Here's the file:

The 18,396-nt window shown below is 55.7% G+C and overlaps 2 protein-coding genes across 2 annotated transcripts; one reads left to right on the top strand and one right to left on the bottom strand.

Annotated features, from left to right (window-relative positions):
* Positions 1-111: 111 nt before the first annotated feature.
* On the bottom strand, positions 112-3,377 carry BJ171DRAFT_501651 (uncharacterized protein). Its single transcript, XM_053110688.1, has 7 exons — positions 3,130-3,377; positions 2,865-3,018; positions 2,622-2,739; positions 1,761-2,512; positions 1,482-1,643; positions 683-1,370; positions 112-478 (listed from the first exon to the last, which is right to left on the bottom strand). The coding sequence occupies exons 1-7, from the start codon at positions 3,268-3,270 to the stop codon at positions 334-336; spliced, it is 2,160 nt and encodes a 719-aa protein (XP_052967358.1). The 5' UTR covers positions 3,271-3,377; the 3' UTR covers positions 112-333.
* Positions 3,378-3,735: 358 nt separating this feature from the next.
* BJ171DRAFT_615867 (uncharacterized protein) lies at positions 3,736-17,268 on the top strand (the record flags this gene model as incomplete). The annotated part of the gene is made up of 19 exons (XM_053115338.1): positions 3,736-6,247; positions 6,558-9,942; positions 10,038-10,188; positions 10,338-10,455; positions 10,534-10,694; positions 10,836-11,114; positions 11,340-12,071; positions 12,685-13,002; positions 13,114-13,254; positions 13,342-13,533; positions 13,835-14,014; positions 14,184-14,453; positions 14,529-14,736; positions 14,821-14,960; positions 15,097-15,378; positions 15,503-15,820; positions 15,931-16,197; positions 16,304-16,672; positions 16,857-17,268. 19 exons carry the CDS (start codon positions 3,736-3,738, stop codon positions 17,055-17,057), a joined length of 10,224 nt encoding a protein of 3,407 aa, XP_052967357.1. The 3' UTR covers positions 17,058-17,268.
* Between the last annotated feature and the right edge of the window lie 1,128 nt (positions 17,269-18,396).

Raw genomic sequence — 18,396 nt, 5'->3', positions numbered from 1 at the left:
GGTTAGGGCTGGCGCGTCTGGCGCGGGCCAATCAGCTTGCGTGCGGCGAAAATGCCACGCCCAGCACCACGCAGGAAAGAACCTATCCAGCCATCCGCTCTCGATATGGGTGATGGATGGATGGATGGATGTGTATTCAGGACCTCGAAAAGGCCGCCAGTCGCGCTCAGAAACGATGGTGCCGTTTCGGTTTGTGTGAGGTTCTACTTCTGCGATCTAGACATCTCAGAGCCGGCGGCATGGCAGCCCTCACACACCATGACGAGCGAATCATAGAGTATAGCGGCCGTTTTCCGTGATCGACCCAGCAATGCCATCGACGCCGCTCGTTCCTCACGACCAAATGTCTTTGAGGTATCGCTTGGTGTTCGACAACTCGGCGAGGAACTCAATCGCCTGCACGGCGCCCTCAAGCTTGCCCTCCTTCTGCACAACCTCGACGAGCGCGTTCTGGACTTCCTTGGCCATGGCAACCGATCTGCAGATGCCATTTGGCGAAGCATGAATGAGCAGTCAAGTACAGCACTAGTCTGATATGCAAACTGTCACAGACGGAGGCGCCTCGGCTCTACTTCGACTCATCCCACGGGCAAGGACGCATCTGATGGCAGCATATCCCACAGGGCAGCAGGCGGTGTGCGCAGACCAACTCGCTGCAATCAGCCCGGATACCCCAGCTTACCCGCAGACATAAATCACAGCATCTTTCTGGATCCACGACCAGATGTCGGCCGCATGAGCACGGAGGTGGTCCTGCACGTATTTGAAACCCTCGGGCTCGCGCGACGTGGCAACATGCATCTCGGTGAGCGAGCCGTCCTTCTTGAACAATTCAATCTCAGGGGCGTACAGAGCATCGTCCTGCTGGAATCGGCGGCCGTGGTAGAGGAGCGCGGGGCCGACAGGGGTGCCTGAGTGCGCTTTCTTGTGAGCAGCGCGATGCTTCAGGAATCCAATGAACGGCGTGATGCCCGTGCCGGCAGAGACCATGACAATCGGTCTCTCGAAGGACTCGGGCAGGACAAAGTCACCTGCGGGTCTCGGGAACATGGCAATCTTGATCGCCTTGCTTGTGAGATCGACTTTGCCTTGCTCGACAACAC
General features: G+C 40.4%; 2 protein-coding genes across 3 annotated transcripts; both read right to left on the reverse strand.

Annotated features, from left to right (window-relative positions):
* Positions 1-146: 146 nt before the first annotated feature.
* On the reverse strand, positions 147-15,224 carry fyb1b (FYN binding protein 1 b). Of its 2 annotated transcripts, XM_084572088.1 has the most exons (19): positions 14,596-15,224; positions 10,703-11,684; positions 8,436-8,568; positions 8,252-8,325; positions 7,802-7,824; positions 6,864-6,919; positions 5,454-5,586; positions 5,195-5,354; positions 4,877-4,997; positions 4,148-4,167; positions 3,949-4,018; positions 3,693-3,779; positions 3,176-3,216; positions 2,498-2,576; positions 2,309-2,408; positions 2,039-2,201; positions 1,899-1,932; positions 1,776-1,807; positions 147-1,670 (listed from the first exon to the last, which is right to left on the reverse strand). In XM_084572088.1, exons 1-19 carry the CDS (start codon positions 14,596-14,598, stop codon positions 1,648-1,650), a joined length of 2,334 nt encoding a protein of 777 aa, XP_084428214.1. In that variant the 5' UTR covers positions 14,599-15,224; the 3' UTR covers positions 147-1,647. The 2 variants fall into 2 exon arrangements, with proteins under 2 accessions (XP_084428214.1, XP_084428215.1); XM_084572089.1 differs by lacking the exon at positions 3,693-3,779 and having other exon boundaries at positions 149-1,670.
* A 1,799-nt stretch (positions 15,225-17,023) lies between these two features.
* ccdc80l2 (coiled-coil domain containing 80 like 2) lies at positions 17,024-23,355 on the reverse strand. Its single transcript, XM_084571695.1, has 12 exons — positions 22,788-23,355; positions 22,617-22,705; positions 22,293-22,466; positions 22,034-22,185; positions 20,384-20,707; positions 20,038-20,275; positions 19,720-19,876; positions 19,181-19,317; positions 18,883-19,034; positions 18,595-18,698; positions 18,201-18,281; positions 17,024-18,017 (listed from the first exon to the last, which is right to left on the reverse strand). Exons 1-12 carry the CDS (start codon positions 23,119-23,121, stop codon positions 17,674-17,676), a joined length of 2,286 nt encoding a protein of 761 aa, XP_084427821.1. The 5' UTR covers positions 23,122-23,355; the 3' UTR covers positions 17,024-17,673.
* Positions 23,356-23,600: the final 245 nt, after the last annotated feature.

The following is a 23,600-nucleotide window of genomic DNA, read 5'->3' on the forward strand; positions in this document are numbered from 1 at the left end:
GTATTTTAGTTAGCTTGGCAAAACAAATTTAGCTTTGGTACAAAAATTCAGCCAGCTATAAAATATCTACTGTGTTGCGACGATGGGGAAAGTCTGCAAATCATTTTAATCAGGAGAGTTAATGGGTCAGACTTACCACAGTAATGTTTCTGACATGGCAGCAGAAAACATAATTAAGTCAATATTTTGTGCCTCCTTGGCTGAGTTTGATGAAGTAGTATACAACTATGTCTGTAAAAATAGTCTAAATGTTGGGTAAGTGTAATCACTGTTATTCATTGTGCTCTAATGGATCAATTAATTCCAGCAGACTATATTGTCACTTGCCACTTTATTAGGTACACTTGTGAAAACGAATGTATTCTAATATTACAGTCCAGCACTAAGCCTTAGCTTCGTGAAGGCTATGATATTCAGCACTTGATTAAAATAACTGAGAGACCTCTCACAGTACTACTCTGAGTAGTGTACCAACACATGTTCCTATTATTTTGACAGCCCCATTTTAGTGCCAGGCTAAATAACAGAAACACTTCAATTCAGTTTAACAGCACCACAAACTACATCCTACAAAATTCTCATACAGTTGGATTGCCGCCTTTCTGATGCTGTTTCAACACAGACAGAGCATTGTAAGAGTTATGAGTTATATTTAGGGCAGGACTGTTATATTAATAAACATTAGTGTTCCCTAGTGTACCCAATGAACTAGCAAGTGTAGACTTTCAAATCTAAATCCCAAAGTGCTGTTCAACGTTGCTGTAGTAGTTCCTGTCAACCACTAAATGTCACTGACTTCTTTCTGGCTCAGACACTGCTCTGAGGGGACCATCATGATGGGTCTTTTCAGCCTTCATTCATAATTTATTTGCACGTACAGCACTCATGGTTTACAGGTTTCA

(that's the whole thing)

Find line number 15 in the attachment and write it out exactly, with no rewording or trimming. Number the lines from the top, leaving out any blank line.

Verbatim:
* ccdc80l2 (coiled-coil domain containing 80 like 2) lies at positions 17,024-23,355 on the reverse strand. Its single transcript, XM_084571695.1, has 12 exons — positions 22,788-23,355; positions 22,617-22,705; positions 22,293-22,466; positions 22,034-22,185; positions 20,384-20,707; positions 20,038-20,275; positions 19,720-19,876; positions 19,181-19,317; positions 18,883-19,034; positions 18,595-18,698; positions 18,201-18,281; positions 17,024-18,017 (listed from the first exon to the last, which is right to left on the reverse strand). Exons 1-12 carry the CDS (start codon positions 23,119-23,121, stop codon positions 17,674-17,676), a joined length of 2,286 nt encoding a protein of 761 aa, XP_084427821.1. The 5' UTR covers positions 23,122-23,355; the 3' UTR covers positions 17,024-17,673.